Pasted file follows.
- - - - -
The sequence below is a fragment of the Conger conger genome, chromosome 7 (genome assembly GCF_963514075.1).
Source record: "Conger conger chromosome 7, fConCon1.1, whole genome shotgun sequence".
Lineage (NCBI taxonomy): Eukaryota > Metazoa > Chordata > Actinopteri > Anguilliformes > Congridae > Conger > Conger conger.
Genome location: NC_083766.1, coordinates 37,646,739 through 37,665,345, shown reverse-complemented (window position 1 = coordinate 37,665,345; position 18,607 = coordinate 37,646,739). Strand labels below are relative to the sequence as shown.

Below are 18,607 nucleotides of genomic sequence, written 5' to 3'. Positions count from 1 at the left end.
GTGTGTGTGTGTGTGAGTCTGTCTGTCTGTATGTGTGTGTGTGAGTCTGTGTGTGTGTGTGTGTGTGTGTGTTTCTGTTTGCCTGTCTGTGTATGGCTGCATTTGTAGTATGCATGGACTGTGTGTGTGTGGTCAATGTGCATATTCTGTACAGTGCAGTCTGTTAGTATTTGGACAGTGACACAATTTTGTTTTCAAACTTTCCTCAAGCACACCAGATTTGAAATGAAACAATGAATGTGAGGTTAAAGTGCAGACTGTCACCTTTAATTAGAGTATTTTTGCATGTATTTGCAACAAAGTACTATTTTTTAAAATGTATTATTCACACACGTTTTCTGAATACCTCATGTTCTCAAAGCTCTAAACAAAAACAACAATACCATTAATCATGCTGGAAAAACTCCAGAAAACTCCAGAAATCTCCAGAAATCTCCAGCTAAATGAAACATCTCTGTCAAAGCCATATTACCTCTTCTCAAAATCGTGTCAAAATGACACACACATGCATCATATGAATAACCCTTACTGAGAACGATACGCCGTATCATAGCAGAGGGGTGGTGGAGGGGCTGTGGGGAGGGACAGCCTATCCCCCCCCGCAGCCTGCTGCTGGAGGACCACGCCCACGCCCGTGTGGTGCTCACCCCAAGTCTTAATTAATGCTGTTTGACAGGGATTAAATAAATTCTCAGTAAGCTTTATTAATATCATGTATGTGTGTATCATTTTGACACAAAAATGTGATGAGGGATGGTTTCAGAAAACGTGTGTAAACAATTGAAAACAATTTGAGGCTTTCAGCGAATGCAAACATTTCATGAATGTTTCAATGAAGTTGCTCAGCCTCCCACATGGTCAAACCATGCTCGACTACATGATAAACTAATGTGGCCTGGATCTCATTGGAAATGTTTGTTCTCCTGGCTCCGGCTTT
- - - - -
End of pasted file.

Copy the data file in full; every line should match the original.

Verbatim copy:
The sequence below is a fragment of the Conger conger genome, chromosome 7 (genome assembly GCF_963514075.1).
Source record: "Conger conger chromosome 7, fConCon1.1, whole genome shotgun sequence".
Lineage (NCBI taxonomy): Eukaryota > Metazoa > Chordata > Actinopteri > Anguilliformes > Congridae > Conger > Conger conger.
Genome location: NC_083766.1, coordinates 37,646,739 through 37,665,345, shown reverse-complemented (window position 1 = coordinate 37,665,345; position 18,607 = coordinate 37,646,739). Strand labels below are relative to the sequence as shown.

Below are 18,607 nucleotides of genomic sequence, written 5' to 3'. Positions count from 1 at the left end.
GTGTGTGTGTGTGTGAGTCTGTCTGTCTGTATGTGTGTGTGTGAGTCTGTGTGTGTGTGTGTGTGTGTGTGTTTCTGTTTGCCTGTCTGTGTATGGCTGCATTTGTAGTATGCATGGACTGTGTGTGTGTGGTCAATGTGCATATTCTGTACAGTGCAGTCTGTTAGTATTTGGACAGTGACACAATTTTGTTTTCAAACTTTCCTCAAGCACACCAGATTTGAAATGAAACAATGAATGTGAGGTTAAAGTGCAGACTGTCACCTTTAATTAGAGTATTTTTGCATGTATTTGCAACAAAGTACTATTTTTTAAAATGTATTATTCACACACGTTTTCTGAATACCTCATGTTCTCAAAGCTCTAAACAAAAACAACAATACCATTAATCATGCTGGAAAAACTCCAGAAAACTCCAGAAATCTCCAGAAATCTCCAGCTAAATGAAACATCTCTGTCAAAGCCATATTACCTCTTCTCAAAATCGTGTCAAAATGACACACACATGCATCATATGAATAACCCTTACTGAGAACGATACGCCGTATCATAGCAGAGGGGTGGTGGAGGGGCTGTGGGGAGGGACAGCCTATCCCCCCCCGCAGCCTGCTGCTGGAGGACCACGCCCACGCCCGTGTGGTGCTCACCCCAAGTCTTAATTAATGCTGTTTGACAGGGATTAAATAAATTCTCAGTAAGCTTTATTAATATCATGTATGTGTGTATCATTTTGACACAAAAATGTGATGAGGGATGGTTTCAGAAAACGTGTGTAAACAATTGAAAACAATTTGAGGCTTTCAGCGAATGCAAACATTTCATGAATGTTTCAATGAAGTTGCTCAGCCTCCCACATGGTCAAACCATGCTCGACTACATGATAAACTAATGTGGCCTGGATCTCATTGGAAATGTTTGTTCTCCTGGCTCCGGCTTT